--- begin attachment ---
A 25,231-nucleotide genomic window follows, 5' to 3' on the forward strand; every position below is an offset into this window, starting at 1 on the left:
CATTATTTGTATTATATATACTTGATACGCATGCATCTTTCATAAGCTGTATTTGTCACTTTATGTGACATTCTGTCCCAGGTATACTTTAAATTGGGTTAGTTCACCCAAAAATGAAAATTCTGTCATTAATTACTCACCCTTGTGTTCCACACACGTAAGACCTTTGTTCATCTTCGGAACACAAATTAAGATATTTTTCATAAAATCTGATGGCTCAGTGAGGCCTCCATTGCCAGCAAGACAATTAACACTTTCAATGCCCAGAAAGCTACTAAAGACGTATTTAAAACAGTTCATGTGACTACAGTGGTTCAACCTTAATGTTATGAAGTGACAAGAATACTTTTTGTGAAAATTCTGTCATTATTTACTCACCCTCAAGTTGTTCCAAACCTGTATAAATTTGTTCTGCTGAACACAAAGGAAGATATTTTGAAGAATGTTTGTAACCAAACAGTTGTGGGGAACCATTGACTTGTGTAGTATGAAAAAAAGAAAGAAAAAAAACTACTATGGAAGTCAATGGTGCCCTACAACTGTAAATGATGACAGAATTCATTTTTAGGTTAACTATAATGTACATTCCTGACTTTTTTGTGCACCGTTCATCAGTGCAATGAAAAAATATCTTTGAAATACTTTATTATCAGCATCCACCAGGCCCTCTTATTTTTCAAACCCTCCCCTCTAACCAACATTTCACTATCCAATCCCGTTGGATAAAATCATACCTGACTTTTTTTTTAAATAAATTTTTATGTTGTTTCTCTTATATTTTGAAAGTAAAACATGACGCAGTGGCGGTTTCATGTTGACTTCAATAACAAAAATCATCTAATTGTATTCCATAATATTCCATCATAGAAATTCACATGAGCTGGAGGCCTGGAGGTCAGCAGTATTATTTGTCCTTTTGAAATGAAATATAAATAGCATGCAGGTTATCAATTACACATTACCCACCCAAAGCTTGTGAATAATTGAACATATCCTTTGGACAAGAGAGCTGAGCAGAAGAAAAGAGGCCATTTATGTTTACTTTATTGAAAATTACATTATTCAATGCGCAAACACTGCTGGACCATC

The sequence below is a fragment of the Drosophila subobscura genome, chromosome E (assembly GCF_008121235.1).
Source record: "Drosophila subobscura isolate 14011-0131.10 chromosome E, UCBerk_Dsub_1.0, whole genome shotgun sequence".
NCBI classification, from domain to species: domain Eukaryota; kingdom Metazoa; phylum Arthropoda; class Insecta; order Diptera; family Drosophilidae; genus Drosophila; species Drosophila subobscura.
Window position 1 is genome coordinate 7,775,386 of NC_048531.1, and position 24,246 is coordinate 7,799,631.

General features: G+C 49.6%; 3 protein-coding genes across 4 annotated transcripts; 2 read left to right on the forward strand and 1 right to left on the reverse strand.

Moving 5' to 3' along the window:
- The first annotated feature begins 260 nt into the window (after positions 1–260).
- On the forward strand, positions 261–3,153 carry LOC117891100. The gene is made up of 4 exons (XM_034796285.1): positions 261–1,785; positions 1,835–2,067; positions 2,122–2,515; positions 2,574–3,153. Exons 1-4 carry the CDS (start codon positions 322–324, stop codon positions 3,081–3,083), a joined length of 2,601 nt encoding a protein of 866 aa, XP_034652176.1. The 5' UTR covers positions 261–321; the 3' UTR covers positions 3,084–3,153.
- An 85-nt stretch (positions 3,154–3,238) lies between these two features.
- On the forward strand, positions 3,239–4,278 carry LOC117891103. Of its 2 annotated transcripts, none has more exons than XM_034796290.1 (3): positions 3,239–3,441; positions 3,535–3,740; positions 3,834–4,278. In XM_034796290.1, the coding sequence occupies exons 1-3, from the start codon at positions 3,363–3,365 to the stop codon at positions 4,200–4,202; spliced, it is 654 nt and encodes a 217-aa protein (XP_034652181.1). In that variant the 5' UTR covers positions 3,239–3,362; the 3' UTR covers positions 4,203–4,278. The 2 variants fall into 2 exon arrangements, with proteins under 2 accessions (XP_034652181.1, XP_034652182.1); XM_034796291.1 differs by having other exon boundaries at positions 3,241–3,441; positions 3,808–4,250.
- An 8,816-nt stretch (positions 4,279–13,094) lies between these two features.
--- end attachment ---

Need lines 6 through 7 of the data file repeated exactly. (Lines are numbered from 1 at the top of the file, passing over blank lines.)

Window position 1 is genome coordinate 7,775,386 of NC_048531.1, and position 24,246 is coordinate 7,799,631.

General features: G+C 49.6%; 3 protein-coding genes across 4 annotated transcripts; 2 read left to right on the forward strand and 1 right to left on the reverse strand.